Do students really win with our WASL?
Similar to their confidence in IQ test results, most Americans put their unconditional trust in standardized achievement tests, which can have the affect of stigmatizing our children with labels ranging from genius, to average, to academically challenged.
With Bill Clinton's "Goals 2000" of the 1990s and President George W. Bush's "No Child Left Behind" programs taking center stage and putting emphases on results -- meaning higher normative testing scores -- it's easy to buy in to the testing hype. Ranking in the top percentile seems synonymous to winning an Olympic gold medal -- by academic standards. Does this status mean that the high performers are better than the rest? Will proud parents start flaunting bumper stickers proclaiming "my child's" superiority over the majority of students who are average or low achievers?
The National Association for the Education of Young Children, as well as the National Commission on Testing and Public Policy, declare that the conventional assessment procedures and tools are detrimental to students' emotional and intellectual development. Politicians pay little heed to these warnings, and are observed as pushing these evaluation tools on a nationwide scale, according to Rhama Akin, an educational researcher, in her doctoral dissertation Oklahoma State University.
Politicians stress that their testing implementation makes schools or parents more academically responsible -- but sometimes ends up creating competitions between departments, schools, districts, and states. Akin points out that this rivalry for prominence, financial grants, and job security has little to do with enriching children's education, as faculty and staff strive to boost test scores by teaching to the test rather than providing the students with a curriculum that cultivates their mental and intellectual maturation.
Some school administrators and instructors also may feel pressured to go against their professional instincts by giving in to the state-enforced assessment methodology -- all the while, trying to convince themselves that bolstering test performance is synonymous with providing higher quality instruction.
In order to stay in the political and economic game for higher funding, ranking, and reputation, traditional education institutions continue to peddle back-to-basics programs, often concentrating on standardized tests. In his book "Family Matters: Why Homeschooling Makes Sense", former Bainbridge High English teacher and bestselling author David Guterson stresses that even though it's uncertain as to what exactly this mode of assessment determines, it often only appraises a student's ability to acclimate to the pressures, strategies, and preparations of test-taking.
Whether these exams are benefiting students academically and developmentally may seem inconsequential to some schools, which may be too caught up in the numbers game to give it much thought. Many educators will concede that most devices used to calculate student comprehension levels are unreliable at best.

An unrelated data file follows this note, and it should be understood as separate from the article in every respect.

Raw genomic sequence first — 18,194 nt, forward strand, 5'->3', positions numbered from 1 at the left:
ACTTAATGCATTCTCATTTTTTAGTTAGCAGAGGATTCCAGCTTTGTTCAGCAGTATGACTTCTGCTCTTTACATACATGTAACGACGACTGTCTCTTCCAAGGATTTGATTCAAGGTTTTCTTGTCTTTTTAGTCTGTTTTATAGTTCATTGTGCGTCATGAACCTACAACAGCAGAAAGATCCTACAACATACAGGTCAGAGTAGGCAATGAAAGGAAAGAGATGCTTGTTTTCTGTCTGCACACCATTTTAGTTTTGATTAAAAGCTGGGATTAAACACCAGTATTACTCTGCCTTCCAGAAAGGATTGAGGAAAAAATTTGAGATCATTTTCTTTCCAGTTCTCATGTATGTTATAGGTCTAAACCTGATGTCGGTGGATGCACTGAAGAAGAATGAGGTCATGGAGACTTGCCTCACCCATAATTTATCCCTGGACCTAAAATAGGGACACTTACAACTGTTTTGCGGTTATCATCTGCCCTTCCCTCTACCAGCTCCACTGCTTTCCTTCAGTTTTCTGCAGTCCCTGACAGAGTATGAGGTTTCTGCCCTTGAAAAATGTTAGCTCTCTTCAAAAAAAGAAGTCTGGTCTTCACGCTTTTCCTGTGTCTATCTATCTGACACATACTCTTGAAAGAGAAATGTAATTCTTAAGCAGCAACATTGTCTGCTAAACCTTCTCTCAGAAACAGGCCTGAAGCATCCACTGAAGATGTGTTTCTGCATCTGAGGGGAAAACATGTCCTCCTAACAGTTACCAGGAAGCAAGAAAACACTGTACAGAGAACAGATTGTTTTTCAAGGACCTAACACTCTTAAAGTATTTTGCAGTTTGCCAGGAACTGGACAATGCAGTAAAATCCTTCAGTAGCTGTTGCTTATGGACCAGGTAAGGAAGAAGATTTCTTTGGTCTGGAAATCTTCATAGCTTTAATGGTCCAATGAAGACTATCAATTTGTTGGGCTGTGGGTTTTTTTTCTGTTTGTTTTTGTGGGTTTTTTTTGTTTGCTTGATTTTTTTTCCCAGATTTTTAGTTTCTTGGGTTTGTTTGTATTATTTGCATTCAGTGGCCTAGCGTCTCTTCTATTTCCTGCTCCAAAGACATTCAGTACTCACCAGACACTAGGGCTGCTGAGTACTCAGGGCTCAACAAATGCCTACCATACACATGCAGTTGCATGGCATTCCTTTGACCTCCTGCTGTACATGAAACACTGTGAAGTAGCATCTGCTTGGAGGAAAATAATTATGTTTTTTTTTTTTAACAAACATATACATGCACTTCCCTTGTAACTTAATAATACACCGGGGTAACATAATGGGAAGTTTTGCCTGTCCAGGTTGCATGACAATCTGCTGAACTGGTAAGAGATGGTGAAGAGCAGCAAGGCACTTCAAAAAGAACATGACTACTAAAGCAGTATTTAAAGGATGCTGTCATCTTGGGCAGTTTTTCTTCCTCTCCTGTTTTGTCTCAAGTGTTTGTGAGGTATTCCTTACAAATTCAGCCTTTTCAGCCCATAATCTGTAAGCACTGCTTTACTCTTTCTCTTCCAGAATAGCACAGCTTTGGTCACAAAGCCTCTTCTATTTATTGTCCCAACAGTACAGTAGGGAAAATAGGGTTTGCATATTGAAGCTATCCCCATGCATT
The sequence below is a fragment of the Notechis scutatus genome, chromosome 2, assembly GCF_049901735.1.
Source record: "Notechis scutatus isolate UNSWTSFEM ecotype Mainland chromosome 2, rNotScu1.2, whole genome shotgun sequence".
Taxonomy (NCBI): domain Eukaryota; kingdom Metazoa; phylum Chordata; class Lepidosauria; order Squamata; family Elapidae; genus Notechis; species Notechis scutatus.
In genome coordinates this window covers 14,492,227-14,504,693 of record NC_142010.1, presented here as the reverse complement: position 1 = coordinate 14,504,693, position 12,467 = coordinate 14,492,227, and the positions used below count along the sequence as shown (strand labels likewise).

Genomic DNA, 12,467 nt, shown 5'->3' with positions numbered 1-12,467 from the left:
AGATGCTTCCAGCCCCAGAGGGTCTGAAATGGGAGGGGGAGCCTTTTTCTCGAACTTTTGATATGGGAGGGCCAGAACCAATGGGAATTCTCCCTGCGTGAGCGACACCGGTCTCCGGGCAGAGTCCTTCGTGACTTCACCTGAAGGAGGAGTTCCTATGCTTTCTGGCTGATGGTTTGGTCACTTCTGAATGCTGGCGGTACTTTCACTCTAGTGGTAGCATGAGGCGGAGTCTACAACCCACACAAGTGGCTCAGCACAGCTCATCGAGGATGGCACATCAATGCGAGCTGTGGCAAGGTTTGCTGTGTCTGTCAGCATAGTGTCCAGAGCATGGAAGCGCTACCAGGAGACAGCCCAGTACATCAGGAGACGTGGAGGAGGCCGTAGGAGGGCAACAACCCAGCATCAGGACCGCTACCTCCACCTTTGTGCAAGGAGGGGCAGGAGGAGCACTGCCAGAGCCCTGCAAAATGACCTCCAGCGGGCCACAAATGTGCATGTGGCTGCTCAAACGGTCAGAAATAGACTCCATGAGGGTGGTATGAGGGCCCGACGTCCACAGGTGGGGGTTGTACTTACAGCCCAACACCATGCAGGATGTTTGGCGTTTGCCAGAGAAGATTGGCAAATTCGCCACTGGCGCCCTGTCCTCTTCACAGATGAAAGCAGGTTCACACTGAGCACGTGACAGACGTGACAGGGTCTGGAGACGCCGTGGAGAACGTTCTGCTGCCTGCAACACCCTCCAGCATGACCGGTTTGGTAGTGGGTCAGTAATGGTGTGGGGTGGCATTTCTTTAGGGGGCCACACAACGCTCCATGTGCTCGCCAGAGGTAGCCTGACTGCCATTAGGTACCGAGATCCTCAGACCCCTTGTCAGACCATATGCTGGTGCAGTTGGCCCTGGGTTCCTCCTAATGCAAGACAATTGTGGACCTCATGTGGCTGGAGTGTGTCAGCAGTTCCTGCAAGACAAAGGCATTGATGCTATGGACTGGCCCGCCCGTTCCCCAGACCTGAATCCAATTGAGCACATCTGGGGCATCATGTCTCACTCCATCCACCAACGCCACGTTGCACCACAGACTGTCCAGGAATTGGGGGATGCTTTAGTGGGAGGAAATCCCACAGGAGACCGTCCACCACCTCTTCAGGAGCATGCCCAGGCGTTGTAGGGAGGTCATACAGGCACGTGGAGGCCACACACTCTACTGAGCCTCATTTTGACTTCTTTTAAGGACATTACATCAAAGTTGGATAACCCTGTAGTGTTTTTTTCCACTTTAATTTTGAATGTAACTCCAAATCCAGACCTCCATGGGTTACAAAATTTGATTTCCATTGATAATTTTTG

However, even though testing may prove detrimental to children's learning, it's often considered to be the price that must be paid for accountability. These exams are a potential means for schools to sell themselves, prove their merit, and reap the dividends -- supposedly providing a "quantifiable" account of the overall learning taking place within their gates.
While teaching public high school English in California, I can't remember how many after-school faculty meetings I attended where the principal and administrators exhorted the staff to daily implement test-prep books and guides in the classroom.
Why? To better educate and prepare students for life? That was overlooked. We were focused on hundreds of thousands of dollars in funding if we beat out neighboring schools and improved scores by a certain amount of percentile points. Then we were directed to give up weeks of precious curricular time not only for this standardized testing, but also for teaching to the test by going over sample questions and essay topics.
Just last month, the Bremerton School District hired Baker Evaluation Research and Consulting for $122,000 to raise its schools' below-average WASL test scores, according to a report by the assistant superintendent of curriculum and instruction. This was done to avoid "school improvement status," brought upon by low scores. Possibly, this also could put blemishes on administrators' and teachers' performance evaluations and/or threaten their job security. Could such a designation also hinder a school's ability to receive extra funding that could have been accessed had their scores been higher?
So, before you're sold hook, line, and sinker on embracing the WASL as the tell-all on student learning, ask yourself if wasting more instructional time and "educational funds" to boost test scores is really the best way to go.
How much are they actually accomplishing for our children? Are these tests truly about learning?
Is this really all about the kids?
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